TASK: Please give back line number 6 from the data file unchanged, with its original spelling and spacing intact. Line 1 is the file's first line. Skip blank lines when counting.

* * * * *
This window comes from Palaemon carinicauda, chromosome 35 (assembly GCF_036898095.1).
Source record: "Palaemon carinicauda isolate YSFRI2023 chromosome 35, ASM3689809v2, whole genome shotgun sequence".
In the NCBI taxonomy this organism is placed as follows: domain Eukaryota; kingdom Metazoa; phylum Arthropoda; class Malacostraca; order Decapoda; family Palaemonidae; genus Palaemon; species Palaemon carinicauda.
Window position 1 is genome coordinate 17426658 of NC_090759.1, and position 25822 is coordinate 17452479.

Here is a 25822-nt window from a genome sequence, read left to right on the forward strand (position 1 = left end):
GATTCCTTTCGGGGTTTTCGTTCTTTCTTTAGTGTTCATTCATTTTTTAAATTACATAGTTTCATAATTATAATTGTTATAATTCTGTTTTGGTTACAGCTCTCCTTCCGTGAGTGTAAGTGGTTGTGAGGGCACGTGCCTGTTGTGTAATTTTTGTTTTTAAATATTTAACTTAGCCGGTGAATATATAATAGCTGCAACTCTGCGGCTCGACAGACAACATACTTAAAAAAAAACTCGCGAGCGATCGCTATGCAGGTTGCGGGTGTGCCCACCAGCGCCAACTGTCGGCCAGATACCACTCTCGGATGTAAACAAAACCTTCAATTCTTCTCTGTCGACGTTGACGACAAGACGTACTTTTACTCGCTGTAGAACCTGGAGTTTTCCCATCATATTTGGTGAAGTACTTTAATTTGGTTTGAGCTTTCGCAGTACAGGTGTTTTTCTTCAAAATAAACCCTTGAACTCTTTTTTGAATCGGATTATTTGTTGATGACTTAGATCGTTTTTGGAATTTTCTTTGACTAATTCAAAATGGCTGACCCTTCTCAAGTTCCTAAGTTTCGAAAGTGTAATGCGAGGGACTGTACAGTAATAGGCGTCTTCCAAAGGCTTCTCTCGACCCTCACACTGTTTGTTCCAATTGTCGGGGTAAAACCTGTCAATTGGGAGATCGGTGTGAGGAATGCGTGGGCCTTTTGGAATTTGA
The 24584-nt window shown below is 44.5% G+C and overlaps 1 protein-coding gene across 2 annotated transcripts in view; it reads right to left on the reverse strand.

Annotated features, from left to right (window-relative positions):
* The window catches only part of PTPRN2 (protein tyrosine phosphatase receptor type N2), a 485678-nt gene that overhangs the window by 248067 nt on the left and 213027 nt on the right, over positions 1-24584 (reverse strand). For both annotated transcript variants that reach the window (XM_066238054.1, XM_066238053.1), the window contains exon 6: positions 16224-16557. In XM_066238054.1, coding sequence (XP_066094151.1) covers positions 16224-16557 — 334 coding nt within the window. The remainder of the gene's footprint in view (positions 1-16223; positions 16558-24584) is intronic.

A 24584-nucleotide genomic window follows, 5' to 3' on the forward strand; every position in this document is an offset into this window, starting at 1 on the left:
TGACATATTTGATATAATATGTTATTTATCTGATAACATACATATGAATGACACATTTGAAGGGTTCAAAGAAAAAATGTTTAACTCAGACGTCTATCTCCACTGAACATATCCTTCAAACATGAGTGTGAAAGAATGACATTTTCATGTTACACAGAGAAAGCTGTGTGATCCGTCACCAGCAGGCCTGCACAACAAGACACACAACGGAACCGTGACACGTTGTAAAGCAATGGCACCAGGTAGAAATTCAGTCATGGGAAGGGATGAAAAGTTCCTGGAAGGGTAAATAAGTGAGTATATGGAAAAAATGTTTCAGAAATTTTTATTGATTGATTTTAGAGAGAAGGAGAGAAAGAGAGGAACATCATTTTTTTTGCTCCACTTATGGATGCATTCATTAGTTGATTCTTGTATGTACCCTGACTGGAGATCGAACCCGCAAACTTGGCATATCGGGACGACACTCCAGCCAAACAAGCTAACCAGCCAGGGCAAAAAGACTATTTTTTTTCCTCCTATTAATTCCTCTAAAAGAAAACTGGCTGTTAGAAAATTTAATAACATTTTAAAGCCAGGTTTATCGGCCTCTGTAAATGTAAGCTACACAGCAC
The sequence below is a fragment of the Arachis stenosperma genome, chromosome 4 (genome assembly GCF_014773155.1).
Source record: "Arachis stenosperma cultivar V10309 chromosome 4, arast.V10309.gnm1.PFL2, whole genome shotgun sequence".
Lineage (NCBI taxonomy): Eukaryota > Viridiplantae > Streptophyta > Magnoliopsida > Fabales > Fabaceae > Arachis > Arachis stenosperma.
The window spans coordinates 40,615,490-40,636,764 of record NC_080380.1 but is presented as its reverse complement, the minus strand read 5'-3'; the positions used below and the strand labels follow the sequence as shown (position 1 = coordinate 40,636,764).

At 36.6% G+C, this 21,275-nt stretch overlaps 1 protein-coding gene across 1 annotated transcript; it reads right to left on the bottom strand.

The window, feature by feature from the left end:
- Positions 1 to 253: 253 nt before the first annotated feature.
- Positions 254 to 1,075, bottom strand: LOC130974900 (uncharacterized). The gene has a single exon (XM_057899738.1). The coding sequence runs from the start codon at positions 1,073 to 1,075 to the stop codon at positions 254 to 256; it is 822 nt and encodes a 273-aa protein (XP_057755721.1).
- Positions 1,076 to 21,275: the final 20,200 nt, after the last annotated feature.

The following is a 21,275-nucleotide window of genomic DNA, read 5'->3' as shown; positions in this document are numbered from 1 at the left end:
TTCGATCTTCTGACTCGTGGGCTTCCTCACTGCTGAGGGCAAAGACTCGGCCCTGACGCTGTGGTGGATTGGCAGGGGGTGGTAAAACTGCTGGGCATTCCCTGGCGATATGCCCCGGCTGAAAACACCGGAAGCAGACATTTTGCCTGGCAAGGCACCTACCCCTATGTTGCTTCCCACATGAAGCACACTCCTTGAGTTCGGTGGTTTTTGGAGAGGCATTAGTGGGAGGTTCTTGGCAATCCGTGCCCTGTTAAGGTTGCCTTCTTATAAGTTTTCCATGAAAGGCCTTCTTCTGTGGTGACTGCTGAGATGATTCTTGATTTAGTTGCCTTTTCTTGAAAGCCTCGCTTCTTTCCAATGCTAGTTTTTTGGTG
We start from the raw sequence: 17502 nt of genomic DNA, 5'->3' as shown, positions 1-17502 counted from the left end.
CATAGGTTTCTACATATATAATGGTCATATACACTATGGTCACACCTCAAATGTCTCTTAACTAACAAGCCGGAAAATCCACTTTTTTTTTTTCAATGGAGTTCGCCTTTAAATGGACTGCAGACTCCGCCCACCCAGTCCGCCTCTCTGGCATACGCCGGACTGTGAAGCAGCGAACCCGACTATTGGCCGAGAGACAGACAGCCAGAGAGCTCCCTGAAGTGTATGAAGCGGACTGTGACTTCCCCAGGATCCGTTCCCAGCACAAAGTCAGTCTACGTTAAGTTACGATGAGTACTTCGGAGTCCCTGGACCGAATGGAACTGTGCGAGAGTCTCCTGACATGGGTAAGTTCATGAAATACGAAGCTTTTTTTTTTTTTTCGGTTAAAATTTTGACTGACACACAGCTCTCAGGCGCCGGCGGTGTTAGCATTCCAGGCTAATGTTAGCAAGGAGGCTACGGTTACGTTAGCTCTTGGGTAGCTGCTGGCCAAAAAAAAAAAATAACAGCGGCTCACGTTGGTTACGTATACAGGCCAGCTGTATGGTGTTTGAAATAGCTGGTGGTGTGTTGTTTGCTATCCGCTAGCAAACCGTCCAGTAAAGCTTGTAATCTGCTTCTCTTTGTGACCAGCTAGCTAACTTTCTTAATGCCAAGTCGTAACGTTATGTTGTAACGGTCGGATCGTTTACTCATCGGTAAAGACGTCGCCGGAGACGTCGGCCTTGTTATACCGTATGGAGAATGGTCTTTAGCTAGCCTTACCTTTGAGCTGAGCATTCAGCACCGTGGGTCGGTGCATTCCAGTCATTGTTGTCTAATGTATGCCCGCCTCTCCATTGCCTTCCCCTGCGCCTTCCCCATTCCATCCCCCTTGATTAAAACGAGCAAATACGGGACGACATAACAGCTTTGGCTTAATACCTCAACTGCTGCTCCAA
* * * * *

GATTCCTTTCGGGGTTTTCGTTCTTTCTTTAGTGTTCATTCATTTTTTAAATTACATAGTTTCATAATTATAATTGTTATAATTCTGTTTTGGTTACAGCTCTCCTTCCGTGAGTGTAAGTGGTTGTGAGGGCACGTGCCTGTTGTGTAATTTTTGTTTTTAAATATTTAACTTAGCCGGTGAATATATAATAGCTGCAACTCTGCGGCTCGACAGACAACATACTTAAAAAAAAACTCGCGAGCGATCGCTATGCAGGTTGCGGGTGTGCCCACCAGCGCCAACTGTCGGCCAGATACCACTCTCGGATGTAAACAAAACCTTCAATTCTTCTCTGTCGACGTTGACGACAAGACGTACTTTTACTCGCTGTAGAACCTGGAGTTTTCCCATCATATTTGGTGAAGTACTTTAATTTGGTTTGAGCTTTCGCAGTACAGGTGTTTTTCTTCAAAATAAACCCTTGAACTCTTTTTTGAATCGGATTATTTGTTGATGACTTAGATCGTTTTTGGAATTTTCTTTGACTAATTCAAAATGGCTGACCCTTCTCAAGTTCCTAAGTTTCGAAAGTGTAATGCGAGGGACTGTACAGTAATAGGCGTCTTCCAAAGGCTTCTCTCGACCCTCACACTGTTTGTTCCAATTGTCGGGGTAAAACCTGTCAATTGGGAGATCGGTGTGAGGAATGCGTGGGCCTTTTGGAATTTGA